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Firstly, my machines aren't compromised any person suggesting such will be DV'd.

The security logs on some of my networks client machines (all Windows Xp Sp3) get filled with these useless error messages.

Security Failure Audit
Detailed Tracking
Event ID: 861
User: NT AUTHORITY\NETWORK SERVICE
The Windows Firewall has detected an application listening for incoming traffic. 

Name: -     							
Path: C:\WINDOWS\system32\svchost.exe
Process identifier: 976
User account: NETWORK SERVICE
User domain: NT AUTHORITY
Service: Yes
RPC server: No
IP version: IPv4
IP protocol: UDP
Port number: 55035
Allowed: No
User notified: No

It's always on various random ports of UDP so setting up a port exception isn't really an option.

It's always from svchost or lsass both of which are running services from DLLs. One of the most offending processes seems to the be DnsCache.

I have in my global policy under AT < Network < Network Connection < Widnows Firewall < Domain Profile (I haven't changed any standard profile options do both need configured?

To allow remote administration and desktop exceptions and have a custom program exception list that has

%SystemRoot%\system32\svchost.exe:*:enabled:svchost

(Windows won't allow you to add this exception on a local machine but it let me have it on here in the global policy it just doesn't seem to do anything)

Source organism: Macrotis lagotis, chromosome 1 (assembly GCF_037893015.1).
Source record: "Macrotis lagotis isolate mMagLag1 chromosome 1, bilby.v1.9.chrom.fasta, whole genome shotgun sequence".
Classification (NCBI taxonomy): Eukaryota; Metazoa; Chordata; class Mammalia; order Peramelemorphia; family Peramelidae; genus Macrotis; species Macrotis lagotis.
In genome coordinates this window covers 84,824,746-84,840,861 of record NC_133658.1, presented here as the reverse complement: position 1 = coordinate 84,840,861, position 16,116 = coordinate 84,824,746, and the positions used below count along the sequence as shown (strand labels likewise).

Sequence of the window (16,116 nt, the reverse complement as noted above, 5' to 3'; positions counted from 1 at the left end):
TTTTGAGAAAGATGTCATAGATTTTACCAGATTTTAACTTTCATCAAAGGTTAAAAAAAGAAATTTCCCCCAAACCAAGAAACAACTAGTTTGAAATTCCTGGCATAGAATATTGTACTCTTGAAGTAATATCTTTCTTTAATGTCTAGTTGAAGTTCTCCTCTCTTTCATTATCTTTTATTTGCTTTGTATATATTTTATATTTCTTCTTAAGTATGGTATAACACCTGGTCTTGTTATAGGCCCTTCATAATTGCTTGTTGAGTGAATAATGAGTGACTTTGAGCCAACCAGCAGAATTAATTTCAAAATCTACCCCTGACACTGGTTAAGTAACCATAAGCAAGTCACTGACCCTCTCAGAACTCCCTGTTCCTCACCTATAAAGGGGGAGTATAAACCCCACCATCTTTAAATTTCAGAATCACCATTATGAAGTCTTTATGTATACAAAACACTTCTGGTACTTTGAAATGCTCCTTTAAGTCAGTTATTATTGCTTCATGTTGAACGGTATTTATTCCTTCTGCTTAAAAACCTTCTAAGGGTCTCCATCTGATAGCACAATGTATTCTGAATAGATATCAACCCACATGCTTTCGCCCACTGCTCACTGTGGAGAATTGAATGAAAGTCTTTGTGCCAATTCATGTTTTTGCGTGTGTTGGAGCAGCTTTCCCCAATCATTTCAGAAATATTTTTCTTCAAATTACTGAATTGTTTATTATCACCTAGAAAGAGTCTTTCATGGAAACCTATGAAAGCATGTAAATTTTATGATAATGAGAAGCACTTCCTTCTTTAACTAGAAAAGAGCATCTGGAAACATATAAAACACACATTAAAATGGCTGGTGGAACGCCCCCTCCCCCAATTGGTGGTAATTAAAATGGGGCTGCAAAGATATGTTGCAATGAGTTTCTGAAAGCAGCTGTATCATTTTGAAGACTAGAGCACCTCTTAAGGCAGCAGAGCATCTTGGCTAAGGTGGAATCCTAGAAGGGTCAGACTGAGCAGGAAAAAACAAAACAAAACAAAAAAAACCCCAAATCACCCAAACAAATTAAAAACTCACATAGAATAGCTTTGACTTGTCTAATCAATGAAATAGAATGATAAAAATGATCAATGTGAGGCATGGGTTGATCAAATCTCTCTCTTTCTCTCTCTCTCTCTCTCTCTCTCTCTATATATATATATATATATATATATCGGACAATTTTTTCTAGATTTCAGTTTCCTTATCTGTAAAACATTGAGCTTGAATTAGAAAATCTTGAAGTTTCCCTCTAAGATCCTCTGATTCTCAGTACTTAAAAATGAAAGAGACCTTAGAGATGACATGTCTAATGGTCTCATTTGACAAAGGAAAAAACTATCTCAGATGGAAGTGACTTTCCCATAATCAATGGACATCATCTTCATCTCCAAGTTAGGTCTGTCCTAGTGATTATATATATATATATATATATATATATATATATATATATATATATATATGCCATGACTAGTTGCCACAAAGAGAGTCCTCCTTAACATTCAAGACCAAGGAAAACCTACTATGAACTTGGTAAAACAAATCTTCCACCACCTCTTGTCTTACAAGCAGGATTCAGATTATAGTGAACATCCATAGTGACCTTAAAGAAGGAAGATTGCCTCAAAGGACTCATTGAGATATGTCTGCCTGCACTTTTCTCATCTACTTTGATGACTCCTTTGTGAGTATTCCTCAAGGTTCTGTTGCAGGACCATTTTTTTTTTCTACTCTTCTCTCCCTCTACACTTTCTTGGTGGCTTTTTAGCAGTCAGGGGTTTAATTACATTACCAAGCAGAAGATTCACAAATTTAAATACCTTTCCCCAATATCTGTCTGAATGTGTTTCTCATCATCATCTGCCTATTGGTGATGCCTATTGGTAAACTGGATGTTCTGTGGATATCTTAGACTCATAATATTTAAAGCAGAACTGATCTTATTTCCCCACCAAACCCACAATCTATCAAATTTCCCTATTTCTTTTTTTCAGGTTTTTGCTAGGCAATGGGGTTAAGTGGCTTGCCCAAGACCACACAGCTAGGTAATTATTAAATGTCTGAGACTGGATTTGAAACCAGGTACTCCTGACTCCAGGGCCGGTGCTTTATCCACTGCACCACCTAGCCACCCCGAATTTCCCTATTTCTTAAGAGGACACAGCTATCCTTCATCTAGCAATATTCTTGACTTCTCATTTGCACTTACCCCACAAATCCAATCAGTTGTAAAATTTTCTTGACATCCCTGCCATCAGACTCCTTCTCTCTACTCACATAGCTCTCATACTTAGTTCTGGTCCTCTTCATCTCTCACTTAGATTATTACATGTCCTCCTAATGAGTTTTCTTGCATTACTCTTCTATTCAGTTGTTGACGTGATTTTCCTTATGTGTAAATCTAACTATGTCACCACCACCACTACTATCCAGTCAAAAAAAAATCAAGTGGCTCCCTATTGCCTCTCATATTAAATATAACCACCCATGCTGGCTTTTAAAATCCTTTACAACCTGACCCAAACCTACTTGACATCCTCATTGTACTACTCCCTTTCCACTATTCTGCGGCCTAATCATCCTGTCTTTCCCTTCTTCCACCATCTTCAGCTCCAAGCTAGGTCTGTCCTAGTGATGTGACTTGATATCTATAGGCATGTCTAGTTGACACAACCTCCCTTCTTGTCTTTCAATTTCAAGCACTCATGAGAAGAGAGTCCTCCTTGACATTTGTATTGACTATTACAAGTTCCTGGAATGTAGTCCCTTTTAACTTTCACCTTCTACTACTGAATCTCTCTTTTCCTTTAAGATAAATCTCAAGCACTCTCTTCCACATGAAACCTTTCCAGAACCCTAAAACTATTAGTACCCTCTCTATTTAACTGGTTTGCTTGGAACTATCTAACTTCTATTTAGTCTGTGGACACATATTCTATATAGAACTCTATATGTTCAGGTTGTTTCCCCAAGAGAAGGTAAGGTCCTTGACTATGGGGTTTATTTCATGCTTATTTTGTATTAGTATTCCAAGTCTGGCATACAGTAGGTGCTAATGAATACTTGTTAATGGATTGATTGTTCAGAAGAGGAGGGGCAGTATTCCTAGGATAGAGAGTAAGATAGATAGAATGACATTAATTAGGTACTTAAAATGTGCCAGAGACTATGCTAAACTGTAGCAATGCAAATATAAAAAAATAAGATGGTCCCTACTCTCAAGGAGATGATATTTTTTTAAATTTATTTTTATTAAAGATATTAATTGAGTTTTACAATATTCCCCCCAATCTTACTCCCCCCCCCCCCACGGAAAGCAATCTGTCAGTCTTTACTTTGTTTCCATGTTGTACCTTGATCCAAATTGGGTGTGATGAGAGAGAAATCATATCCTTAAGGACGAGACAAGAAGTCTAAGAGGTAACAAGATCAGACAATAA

%SystemRoot%\system32\lsass.exe:*enabled:lsass

(I think this one ended all of my LSASS messages)

%SystemRoot%\system32\dnsrslvr.dll:*:enabled:dnscache

(I tried adding the dll itself to the exception list, this didn't seem to do anything)

Is there really any other options left other than disabling the Windows Firewall entirely, disabling auditing entirely or just changing the event viewer to just auto overwrite when needed?

I'd much rather fix the problem and get rid of these entries ever being created instead of just trying to cover up the problem.

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what makes you think you do not have an infection? I know there are methods for tunneling traffic through dns. But asside from that, where are these connections going, as in what is the destination port? –  Jimsmithkka Aug 27 '09 at 19:19
    
As I said it's all various UDP ports and the reason I know it's not infected is because 1 of the work stations this is on, is my own personal work station. I have never had a virus at any work ever, or at home in atleast a decade. The other reason is on another work station in our domain this occured from the time the pc was unboxed from dell. This is Windows Firewall reporting useless information filling security logs which seems almost impossible to disable without turning off things entirely. Not to mention there isn't even traffic for this, it's just listening for connections. –  Chris Marisic Aug 27 '09 at 19:50
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1 Answer

up vote 1 down vote accepted

This occurs when "audit object access" is set up to be logged to audit failures.

Under admin tools, launch 'local security policy', navigate to local policies\audit policy, and set it up for no auditing. Then, run gpupdate.exe.

That being said, consider what information you may be losing by not auditing object access failures, and what your security policy requires.

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I've decided my solution to this is once I audit the machines to verify every single one (not just assume all of them) have a 3rd party security tool I'm just going to disable the entire Windows Firewall and that will fix my problem. –  Chris Marisic Aug 31 '09 at 13:32
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